As I write this on March 14, 2020, Cumberland County and the surrounding region in southern New Jersey has not been directly affected by the coronavirus pandemic—that is to say, there are no known cases of any individual testing positive. Indirect effects, however, have been on the scale that most of us, in our lifetimes, have not seen. We’re used to going out to eat on a regular basis, meeting friends at events, shopping for what we need for the week, and traveling on spring break. We’re accustomed to doing all these things without a thought about events being cancelled, store shelves being emptied (with no snowstorm in the forecast), embracing family and friends we meet or obsessing about washing our hands every time we touch something.
Over the last couple of weeks, our daily lives have been turned upside down and we are left to wonder if we should be practicing “an abundance of caution” or not feeding into what some suspect is hysterics on overdrive. Most of us are somewhere in the middle.
On the facing page is an article by Andrew Abeyta, assistant professor of psychology at Rutgers University – Camden, who suggests that we all find our calm place in the midst of the mounting chaos, and that one very good way to do that is to remember and be nostalgic, at least until we can get back to our normal routines, however long that may take. I suggest you read it and find your peace.
Ten years ago, I never thought I’d be one to rehash “back in the day” with family and friends, but as I grow older I’ve been doing just that. Well, my kids, all three in their 20s, will tell you I’ve always done it (maybe I have with them), just as my parents, aunts and uncles did with me. I’m sure I rolled my eyes, hearing about the Depression years, eating bread and lard sandwiches and on my father’s side being less affected living off the land as farmers. But now I find comfort in knowing that they survived without all the stuff we’ve grown accustomed to. And we can do it again, if it comes down to it, and be stronger for it.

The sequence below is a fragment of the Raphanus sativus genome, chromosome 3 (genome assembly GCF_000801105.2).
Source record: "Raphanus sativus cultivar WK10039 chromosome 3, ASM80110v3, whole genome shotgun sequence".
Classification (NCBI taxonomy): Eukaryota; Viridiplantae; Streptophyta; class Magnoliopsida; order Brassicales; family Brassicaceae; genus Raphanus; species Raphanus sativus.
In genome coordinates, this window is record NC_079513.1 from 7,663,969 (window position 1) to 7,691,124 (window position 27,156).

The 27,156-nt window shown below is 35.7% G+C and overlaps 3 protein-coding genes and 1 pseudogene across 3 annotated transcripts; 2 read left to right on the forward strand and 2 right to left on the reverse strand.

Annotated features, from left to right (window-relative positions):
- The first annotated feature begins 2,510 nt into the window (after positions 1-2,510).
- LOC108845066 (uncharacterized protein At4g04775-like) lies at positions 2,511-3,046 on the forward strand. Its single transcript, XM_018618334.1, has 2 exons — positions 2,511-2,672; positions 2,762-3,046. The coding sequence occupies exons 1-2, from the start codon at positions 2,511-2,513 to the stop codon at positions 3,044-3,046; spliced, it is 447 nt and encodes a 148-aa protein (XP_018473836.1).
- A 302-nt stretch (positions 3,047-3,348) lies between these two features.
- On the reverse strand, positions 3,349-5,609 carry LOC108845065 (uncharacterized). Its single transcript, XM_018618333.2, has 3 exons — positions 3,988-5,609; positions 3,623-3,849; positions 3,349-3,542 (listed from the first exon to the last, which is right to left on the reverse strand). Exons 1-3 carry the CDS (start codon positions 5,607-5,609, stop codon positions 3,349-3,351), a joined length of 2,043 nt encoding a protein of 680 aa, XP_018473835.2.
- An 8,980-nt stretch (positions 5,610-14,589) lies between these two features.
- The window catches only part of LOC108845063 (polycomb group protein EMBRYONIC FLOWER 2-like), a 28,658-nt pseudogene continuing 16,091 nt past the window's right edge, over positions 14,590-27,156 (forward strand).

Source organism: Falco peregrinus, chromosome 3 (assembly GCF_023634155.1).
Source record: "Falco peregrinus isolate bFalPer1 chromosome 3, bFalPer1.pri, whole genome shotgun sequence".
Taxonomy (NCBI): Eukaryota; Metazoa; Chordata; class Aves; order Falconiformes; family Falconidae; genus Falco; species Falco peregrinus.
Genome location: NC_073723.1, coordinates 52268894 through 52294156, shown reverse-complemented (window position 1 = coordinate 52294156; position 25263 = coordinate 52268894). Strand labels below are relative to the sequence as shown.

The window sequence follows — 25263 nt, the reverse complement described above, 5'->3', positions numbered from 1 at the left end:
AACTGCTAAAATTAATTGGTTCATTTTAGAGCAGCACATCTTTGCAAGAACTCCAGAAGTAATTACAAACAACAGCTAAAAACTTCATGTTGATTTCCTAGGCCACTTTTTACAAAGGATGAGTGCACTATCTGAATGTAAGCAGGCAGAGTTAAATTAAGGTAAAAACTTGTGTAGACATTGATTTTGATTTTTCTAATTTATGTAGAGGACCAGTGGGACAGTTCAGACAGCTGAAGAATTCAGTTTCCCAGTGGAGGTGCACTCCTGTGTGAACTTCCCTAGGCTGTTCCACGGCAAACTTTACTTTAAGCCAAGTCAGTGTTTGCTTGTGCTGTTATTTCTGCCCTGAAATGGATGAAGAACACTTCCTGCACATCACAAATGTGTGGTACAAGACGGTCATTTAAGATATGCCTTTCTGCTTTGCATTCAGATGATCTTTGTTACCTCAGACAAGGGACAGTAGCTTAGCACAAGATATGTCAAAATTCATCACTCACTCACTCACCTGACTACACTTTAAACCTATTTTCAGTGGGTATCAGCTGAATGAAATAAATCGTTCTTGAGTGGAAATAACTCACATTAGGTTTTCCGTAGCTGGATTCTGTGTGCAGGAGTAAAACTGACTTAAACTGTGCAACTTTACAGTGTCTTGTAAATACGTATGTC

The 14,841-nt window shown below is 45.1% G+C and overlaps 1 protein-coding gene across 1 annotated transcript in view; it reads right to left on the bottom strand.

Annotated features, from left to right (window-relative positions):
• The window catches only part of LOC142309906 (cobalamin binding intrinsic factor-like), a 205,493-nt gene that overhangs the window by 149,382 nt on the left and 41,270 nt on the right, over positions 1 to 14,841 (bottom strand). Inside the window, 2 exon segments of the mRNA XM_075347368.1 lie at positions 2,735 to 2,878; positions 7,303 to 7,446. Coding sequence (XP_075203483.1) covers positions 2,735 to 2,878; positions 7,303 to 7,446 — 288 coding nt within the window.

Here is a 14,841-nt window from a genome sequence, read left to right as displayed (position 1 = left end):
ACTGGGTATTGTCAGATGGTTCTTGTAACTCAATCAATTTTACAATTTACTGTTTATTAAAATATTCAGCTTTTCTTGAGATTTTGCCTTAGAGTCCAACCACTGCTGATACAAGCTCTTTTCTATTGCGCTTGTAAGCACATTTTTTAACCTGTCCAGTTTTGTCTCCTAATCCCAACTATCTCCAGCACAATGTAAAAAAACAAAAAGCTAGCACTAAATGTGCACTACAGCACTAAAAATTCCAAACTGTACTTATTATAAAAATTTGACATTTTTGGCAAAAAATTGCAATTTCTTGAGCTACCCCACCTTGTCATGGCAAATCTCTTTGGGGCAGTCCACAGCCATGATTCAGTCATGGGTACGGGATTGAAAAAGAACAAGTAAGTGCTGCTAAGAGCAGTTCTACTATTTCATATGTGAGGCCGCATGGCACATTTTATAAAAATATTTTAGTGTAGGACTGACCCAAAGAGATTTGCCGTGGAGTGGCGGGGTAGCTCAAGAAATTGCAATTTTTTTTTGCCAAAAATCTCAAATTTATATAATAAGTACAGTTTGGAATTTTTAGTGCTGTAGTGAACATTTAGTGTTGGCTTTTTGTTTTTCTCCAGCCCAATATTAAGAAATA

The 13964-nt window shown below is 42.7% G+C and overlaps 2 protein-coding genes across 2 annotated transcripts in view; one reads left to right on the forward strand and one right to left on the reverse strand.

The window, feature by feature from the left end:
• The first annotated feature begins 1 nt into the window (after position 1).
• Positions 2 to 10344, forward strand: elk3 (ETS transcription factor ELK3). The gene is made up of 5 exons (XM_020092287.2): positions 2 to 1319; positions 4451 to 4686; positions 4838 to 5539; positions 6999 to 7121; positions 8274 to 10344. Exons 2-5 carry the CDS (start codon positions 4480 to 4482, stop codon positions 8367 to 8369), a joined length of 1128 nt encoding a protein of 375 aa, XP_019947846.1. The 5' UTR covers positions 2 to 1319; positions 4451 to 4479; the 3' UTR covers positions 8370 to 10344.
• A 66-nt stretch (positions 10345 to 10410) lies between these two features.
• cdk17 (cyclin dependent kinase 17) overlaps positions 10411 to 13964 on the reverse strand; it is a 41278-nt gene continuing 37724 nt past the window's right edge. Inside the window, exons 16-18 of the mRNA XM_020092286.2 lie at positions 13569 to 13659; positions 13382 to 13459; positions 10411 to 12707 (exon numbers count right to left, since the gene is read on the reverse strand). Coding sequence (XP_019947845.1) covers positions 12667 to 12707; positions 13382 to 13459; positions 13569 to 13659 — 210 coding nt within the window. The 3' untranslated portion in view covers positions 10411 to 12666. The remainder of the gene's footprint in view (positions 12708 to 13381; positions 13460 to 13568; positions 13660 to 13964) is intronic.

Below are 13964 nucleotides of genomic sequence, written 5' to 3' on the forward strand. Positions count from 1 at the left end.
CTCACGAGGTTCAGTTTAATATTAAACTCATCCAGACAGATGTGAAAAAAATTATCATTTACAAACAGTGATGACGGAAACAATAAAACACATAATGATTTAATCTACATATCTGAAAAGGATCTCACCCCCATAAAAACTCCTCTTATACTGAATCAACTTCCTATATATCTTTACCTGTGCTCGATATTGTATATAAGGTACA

Something I shared with my kids recently is that their grandchildren will one day ask them about the great coronavirus pandemic of 2020. I know this because I asked my own grandmother about the Spanish flu of 1918.
Speaking of that event, in this issue, on page 25, we reprint an article by our longtime history columnist Vince Farinaccio. It first appeared in The Grapevine in 2009, about the time of the swine flu epidemic (remember that?). It offers a glimpse at the 1918 Spanish flu and how Vineland was affected by it. Reading it may put our current health crisis in perspective for you.
We will all have our stories when we look back on these times. Mine will include the rollercoaster ride of last week when I was looking forward to a long-ago-booked trip to Florida. It was to be a girls’ getaway with friends from high school to visit another friend who lives there, and to catch a Phillies spring training game. Day by day, I was going, then not going, then spring training was cancelled, Spirit was still flying, then what if I got stuck down there, and would I need to quarantine after I returned? Friday morning we cancelled our Saturday flight. In the scheme of things,
it was not a sacrifice.
All of our stories should include how we came together in crisis and forever after remained compassionate to our fellow citizens, how we left that last needed item on the shelf for someone who needed it more, how we stayed home more, had more family meals, brought back family game nights (I suggested this after the sports suspended their seasons—upending my sons’ routine)—how we did more with less.
Here at SNJ Today, we plan to continue your routine delivery of this paper as well as radio at 99.9 FM, with John and Yamira weekdays between 8 and 10 a.m. We invite you to make or keep us part of your routine as we journey through this new normal together, day by day, week by week.